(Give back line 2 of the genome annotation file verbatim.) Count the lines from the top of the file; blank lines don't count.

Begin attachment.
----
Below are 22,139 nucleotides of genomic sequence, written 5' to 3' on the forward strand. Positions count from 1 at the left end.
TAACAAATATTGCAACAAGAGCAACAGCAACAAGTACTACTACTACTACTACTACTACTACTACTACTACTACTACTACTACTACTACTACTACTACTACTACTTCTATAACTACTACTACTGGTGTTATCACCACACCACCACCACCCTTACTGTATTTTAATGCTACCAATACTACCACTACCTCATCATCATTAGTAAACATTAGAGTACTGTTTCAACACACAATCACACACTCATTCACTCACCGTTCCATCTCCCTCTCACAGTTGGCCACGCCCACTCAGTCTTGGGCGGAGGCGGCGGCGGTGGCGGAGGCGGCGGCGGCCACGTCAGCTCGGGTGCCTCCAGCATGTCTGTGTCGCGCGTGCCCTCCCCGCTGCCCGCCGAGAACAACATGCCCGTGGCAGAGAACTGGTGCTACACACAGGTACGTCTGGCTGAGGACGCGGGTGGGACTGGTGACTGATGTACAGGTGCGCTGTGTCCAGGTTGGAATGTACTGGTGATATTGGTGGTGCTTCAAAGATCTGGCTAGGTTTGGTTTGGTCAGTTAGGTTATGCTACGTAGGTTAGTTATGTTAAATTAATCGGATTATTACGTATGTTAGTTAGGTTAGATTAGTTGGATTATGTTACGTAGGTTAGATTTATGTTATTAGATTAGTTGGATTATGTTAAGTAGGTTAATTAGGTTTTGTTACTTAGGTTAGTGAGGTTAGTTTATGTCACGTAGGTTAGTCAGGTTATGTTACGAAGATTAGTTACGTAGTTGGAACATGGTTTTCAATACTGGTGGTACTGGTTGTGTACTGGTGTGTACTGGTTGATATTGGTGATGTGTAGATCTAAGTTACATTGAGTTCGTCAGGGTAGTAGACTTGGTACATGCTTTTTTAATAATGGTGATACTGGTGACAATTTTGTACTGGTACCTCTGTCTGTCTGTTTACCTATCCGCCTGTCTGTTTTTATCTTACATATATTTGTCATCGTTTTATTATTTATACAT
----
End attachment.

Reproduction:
TAACAAATATTGCAACAAGAGCAACAGCAACAAGTACTACTACTACTACTACTACTACTACTACTACTACTACTACTACTACTACTACTACTACTACTACTACTTCTATAACTACTACTACTGGTGTTATCACCACACCACCACCACCCTTACTGTATTTTAATGCTACCAATACTACCACTACCTCATCATCATTAGTAAACATTAGAGTACTGTTTCAACACACAATCACACACTCATTCACTCACCGTTCCATCTCCCTCTCACAGTTGGCCACGCCCACTCAGTCTTGGGCGGAGGCGGCGGCGGTGGCGGAGGCGGCGGCGGCCACGTCAGCTCGGGTGCCTCCAGCATGTCTGTGTCGCGCGTGCCCTCCCCGCTGCCCGCCGAGAACAACATGCCCGTGGCAGAGAACTGGTGCTACACACAGGTACGTCTGGCTGAGGACGCGGGTGGGACTGGTGACTGATGTACAGGTGCGCTGTGTCCAGGTTGGAATGTACTGGTGATATTGGTGGTGCTTCAAAGATCTGGCTAGGTTTGGTTTGGTCAGTTAGGTTATGCTACGTAGGTTAGTTATGTTAAATTAATCGGATTATTACGTATGTTAGTTAGGTTAGATTAGTTGGATTATGTTACGTAGGTTAGATTTATGTTATTAGATTAGTTGGATTATGTTAAGTAGGTTAATTAGGTTTTGTTACTTAGGTTAGTGAGGTTAGTTTATGTCACGTAGGTTAGTCAGGTTATGTTACGAAGATTAGTTACGTAGTTGGAACATGGTTTTCAATACTGGTGGTACTGGTTGTGTACTGGTGTGTACTGGTTGATATTGGTGATGTGTAGATCTAAGTTACATTGAGTTCGTCAGGGTAGTAGACTTGGTACATGCTTTTTTAATAATGGTGATACTGGTGACAATTTTGTACTGGTACCTCTGTCTGTCTGTTTACCTATCCGCCTGTCTGTTTTTATCTTACATATATTTGTCATCGTTTTATTATTTATACAT